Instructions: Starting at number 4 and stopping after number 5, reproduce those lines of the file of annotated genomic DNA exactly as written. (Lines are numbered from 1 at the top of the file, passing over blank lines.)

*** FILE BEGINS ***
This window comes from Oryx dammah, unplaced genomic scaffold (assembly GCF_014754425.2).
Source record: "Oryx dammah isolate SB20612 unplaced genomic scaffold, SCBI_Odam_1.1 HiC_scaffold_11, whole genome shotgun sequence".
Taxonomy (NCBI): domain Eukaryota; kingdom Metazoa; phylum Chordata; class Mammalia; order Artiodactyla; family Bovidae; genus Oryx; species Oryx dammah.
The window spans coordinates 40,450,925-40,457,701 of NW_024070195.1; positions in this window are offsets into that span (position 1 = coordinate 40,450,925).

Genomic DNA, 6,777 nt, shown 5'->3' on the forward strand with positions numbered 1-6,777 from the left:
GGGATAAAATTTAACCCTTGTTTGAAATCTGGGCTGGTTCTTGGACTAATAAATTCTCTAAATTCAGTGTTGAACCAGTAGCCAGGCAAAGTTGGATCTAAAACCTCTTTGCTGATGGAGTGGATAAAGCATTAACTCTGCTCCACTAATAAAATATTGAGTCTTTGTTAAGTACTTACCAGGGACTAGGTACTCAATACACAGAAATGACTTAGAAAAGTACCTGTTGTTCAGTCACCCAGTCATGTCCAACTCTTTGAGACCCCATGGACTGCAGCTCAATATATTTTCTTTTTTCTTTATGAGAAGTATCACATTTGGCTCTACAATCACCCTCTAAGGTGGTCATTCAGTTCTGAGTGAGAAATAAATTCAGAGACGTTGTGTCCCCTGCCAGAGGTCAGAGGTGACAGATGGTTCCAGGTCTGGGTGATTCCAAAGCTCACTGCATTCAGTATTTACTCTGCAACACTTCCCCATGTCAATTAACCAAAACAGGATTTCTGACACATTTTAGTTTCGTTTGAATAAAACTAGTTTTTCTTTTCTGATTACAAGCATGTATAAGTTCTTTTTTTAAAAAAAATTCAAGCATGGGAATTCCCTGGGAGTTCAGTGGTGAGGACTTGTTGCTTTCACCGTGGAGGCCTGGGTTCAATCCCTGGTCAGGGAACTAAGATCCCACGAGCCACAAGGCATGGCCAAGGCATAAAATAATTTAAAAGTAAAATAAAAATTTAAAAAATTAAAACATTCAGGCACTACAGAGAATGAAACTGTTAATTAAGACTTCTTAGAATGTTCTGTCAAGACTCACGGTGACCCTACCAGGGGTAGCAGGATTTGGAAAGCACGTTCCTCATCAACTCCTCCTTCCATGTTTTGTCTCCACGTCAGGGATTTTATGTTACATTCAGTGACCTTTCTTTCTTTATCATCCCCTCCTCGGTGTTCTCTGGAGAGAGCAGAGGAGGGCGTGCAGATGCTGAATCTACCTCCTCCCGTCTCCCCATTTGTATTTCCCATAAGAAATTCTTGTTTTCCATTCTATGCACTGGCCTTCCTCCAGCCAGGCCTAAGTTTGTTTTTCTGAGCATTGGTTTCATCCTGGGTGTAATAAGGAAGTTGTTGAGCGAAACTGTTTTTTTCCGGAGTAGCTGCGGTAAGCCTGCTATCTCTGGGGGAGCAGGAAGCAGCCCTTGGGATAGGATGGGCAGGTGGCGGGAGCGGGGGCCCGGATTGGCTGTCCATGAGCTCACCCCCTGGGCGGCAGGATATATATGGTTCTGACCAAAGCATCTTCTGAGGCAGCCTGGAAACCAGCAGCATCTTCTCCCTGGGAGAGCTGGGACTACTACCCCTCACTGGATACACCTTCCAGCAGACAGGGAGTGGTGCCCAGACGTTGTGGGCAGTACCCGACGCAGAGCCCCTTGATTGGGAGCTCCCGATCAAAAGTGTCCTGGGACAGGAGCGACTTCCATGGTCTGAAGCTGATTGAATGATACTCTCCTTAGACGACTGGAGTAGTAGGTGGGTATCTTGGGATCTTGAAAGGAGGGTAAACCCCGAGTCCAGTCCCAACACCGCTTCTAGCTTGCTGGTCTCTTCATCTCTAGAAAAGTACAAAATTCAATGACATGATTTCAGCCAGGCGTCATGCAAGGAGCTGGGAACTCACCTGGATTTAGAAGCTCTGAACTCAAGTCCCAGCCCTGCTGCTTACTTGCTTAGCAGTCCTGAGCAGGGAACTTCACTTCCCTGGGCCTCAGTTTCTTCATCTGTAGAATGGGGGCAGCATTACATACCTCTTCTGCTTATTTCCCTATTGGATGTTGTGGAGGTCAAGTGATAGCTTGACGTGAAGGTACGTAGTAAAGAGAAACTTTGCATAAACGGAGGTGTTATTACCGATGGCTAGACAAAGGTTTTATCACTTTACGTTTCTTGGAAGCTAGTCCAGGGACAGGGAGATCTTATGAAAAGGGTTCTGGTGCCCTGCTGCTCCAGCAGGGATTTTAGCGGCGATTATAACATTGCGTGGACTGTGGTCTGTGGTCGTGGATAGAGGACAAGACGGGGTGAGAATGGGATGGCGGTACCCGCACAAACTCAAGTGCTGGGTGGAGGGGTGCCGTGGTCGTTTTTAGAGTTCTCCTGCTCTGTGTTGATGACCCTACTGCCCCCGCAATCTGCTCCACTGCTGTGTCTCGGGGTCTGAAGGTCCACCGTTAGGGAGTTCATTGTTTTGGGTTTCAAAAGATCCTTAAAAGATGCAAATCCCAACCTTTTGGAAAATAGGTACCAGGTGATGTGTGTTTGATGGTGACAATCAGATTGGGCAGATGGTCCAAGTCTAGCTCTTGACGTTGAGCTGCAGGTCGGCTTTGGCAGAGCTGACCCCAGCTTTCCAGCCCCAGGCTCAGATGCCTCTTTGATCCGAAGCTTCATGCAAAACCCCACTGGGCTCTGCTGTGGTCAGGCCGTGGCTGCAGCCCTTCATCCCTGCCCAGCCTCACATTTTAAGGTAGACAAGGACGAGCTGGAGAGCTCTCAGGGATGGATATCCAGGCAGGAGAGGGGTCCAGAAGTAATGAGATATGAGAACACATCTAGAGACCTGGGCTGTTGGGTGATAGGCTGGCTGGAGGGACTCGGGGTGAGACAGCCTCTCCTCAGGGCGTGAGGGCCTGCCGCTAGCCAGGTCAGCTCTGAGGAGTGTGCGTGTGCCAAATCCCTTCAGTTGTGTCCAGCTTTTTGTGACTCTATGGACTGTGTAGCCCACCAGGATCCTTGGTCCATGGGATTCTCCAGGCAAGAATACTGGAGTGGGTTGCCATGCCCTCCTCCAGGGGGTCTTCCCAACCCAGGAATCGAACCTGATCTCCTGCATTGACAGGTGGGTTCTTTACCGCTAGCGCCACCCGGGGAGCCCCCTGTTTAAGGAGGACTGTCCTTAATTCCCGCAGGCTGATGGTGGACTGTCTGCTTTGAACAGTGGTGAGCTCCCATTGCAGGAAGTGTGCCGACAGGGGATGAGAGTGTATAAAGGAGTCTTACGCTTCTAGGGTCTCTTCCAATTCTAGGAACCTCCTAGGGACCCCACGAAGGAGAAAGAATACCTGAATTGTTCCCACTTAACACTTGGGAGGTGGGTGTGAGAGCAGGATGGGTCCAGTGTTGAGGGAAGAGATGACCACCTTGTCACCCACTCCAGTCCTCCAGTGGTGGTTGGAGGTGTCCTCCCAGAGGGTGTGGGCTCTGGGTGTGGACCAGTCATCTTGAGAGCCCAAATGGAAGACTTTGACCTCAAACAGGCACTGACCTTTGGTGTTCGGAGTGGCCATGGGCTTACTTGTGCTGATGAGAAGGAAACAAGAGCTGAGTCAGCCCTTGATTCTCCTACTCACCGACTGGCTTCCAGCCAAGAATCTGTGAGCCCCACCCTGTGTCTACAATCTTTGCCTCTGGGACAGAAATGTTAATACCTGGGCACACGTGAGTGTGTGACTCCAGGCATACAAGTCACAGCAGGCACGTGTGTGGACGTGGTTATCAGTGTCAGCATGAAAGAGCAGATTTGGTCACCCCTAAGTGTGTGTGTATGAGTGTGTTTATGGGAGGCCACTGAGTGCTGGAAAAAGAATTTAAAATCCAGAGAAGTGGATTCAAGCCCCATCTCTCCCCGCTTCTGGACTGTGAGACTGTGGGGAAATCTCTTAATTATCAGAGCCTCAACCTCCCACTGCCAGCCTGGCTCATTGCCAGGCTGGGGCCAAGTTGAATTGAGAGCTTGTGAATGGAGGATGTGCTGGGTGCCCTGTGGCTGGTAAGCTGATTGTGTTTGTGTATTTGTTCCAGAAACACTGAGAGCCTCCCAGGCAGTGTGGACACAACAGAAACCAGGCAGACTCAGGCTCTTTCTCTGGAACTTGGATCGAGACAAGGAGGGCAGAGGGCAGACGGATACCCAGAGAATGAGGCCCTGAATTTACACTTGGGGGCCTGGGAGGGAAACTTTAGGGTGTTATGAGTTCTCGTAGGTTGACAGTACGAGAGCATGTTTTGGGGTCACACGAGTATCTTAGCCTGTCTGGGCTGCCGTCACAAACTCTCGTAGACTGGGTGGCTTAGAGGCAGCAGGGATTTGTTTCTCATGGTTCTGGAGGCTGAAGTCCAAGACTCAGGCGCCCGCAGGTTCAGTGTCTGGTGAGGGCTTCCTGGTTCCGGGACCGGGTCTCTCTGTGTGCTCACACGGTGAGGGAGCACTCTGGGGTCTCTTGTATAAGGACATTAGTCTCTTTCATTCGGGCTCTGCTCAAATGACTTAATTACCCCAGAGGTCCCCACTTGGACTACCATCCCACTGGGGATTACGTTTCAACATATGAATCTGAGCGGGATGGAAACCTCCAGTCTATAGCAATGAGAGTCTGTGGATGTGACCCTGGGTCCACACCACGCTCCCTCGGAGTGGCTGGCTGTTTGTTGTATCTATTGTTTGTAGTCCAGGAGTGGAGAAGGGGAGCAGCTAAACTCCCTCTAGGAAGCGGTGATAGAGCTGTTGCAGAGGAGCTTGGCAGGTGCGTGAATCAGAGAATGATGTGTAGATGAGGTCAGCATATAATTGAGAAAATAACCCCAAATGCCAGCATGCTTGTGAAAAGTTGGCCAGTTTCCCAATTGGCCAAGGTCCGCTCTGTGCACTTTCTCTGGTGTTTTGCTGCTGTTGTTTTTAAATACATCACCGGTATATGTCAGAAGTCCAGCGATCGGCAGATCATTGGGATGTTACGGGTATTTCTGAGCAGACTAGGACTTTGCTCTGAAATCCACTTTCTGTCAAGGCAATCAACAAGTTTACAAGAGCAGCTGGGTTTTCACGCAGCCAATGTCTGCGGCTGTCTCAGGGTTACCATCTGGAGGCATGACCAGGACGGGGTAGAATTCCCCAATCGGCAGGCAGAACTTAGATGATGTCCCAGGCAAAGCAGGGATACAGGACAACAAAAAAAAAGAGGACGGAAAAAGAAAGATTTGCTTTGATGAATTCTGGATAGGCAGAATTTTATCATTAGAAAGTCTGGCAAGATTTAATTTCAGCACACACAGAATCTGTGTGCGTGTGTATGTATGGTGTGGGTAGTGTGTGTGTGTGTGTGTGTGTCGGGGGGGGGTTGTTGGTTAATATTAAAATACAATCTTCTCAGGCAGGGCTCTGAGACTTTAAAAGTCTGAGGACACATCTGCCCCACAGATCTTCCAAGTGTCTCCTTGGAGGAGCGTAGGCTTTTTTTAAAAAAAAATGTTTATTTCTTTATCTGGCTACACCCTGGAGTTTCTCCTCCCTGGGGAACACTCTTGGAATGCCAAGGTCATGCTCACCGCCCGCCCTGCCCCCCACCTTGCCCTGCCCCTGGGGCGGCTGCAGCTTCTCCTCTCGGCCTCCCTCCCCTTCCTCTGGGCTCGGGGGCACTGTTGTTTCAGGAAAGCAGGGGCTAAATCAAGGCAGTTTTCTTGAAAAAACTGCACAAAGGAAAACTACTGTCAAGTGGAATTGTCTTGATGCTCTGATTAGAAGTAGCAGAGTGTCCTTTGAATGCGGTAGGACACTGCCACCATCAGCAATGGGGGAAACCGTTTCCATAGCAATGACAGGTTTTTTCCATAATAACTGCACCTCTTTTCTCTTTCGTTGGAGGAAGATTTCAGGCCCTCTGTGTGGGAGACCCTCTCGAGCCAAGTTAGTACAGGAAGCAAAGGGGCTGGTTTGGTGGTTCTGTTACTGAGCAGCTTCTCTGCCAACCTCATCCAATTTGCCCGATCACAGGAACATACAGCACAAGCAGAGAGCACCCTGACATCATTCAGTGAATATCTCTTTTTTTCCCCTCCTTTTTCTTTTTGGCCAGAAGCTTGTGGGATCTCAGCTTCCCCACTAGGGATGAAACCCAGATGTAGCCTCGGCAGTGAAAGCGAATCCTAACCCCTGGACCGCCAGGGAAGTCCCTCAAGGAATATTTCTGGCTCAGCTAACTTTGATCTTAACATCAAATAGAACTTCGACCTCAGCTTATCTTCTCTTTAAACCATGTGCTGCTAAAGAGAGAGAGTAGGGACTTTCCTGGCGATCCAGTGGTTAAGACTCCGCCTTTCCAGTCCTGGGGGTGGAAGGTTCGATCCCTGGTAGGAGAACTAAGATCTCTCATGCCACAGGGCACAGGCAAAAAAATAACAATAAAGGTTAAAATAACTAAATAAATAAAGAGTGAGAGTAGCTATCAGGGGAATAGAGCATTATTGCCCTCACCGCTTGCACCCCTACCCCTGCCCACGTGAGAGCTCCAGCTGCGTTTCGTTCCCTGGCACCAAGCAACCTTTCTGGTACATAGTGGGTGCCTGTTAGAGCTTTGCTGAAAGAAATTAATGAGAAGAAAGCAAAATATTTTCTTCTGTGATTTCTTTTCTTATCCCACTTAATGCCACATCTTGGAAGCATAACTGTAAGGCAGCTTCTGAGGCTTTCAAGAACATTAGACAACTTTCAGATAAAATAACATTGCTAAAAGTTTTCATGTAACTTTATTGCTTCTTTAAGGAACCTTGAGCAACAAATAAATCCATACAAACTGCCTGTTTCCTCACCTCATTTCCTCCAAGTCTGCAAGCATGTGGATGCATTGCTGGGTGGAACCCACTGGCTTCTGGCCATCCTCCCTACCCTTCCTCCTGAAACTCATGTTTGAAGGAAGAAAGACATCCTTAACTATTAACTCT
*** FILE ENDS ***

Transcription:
The window spans coordinates 40,450,925-40,457,701 of NW_024070195.1; positions in this window are offsets into that span (position 1 = coordinate 40,450,925).

Genomic DNA, 6,777 nt, shown 5'->3' on the forward strand with positions numbered 1-6,777 from the left: